YNAB Financial New Year's Resolutions

20 Money Resolutions for the New Year

And How to Make Them Stick


So you want to make 2020 the year you get better with money? We’ve got 20 ideas to get you saving more, paying off debt, and getting into tip-top financial shape. Whether you’re a new budgeter ready to break the paycheck to paycheck cycle for the first time, or a seasoned YNABer ready for the next financial challenge, we’ve got a grab bag of options for budgeters of all shapes and sizes.

1. No-Spend January

This might be more aptly named “Low-Spend January” (gotta eat, right?). So, how low can you go? Define which categories are specifically part of this “low-spend” month: groceries obviously get a free pass, clothing might be on hold. Lay out the rules before you begin.

Helpful tip: start a list of all the things you would buy had it not been a no-spend January. When February hits, you can look at the list with fresh eyes and decide which ones are actually needed. Listen to this Young House Love podcast episode on their month without superfluous shopping.

2. Pay off your credit card debt. 

Debt isn’t free, and you’ve had enough of the expensive credit card variety. Do a full roundhouse kick on that debt balance for 2020. Get some accountability by joining our free debt bootcamp this January.

3. Break a vice.

We’ve got a great recipe for this one: pick that vice (for some, Starbucks iced chai, for others smoking). Break it out as a category in your YNAB budget and assign zero dollars to it. That means every time you want your vice, you’ve got to take money from things that might matter more. We’re not saying don’t buy it: we’re saying de-fund it. There’s an important mental clarity dance that will help you break the vice for good.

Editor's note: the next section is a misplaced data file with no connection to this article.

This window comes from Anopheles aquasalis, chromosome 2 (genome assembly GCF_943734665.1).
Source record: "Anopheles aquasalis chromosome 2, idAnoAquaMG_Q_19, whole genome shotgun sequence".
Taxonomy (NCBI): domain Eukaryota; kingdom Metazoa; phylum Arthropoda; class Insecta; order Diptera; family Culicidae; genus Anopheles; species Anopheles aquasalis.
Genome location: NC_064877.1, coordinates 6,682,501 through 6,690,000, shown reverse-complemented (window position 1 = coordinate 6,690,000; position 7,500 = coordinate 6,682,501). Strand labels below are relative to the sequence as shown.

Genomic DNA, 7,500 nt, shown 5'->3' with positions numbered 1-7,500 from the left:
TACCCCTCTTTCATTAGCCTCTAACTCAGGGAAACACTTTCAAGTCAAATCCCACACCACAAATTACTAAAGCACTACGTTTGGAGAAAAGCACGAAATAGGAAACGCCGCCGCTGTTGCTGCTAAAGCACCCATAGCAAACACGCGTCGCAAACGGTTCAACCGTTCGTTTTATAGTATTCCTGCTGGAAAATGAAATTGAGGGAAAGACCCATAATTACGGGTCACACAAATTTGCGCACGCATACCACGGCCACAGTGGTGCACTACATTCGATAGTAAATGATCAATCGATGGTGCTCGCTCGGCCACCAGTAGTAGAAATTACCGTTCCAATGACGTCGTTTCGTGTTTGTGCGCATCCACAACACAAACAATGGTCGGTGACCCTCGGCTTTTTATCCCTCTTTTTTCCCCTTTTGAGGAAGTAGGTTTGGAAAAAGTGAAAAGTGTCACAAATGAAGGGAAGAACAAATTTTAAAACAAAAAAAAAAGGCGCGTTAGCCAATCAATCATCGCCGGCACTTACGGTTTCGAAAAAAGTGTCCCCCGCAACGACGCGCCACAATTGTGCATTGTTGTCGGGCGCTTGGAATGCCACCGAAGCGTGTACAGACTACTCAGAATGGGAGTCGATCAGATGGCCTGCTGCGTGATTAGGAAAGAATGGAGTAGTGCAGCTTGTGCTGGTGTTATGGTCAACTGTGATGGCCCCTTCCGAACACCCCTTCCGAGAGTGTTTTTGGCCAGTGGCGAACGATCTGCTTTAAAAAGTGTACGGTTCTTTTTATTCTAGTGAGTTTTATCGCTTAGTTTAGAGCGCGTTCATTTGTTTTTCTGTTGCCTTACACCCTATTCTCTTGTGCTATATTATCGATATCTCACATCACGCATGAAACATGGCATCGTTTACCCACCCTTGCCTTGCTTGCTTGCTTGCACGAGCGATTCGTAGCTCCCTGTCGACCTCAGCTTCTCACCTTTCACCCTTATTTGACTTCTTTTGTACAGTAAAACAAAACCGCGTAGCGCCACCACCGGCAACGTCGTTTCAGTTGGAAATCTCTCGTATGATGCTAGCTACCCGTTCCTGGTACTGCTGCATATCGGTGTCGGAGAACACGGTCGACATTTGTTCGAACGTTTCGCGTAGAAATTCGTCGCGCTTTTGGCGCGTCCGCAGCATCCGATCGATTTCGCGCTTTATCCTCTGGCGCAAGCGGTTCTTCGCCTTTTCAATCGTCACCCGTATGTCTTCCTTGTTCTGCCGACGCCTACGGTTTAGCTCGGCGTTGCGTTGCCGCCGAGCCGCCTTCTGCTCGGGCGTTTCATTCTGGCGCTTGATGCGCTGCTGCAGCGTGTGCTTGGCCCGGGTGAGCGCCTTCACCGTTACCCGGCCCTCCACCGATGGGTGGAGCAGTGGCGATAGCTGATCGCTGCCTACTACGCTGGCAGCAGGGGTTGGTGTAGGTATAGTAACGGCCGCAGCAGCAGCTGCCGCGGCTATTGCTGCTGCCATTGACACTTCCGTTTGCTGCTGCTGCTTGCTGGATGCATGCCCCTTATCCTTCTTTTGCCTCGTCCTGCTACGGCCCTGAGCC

4. Pay off your car loan. 

Get one step closer to that debt-free life with a paid-off car. The average used car payment costs $381/month (and new cars cost $530/month). Imagine all the other things that money could buy instead. Need some inspiration? Success stories abound for paying off double-digit debt in a short period of time (see here, here, and here).

5. Break the paycheck to paycheck cycle.  

This could be the year you finally break the paycheck to paycheck cycle! You can, you really can. Come budget with us, Age Your Money to 30 days and you’ll be sitting pretty. See how Dana Kay turned her story around, and how you can too.

6. Use a budget. 

You’ve been winging it for years and this is the year for an official Budgety McBudget. Yay! We think you’ll like it here. It’s a lot more freeing than you think and we’ll support you every step of the way. Start your free 34-day trial of YNAB today.

7. Fund a new computer/phone before your old one dies. 

Just picture the feeling when your phone does a triple backflip into the toilet (not even a splash! Perfect 10!) and then realize you already have a pile of money waiting to fund a new one. Just add a Category to your budget for “New Technology” and start funding it. $50-$100 a month will get you ready for a new phone or laptop by the end of the year. Technology will break, and you can be ready for it with cold, hard cash.

8. Pay your 30-year mortgage like it’s a 20- or 15-year mortgage. 

If you value living totally debt-free, your ears should perk up on this one. This means your monthly payment would be higher, but if you stick to it, you could save a considerable amount in interest. Find out how much you could save here

9. Save $1,000 for a rainy day.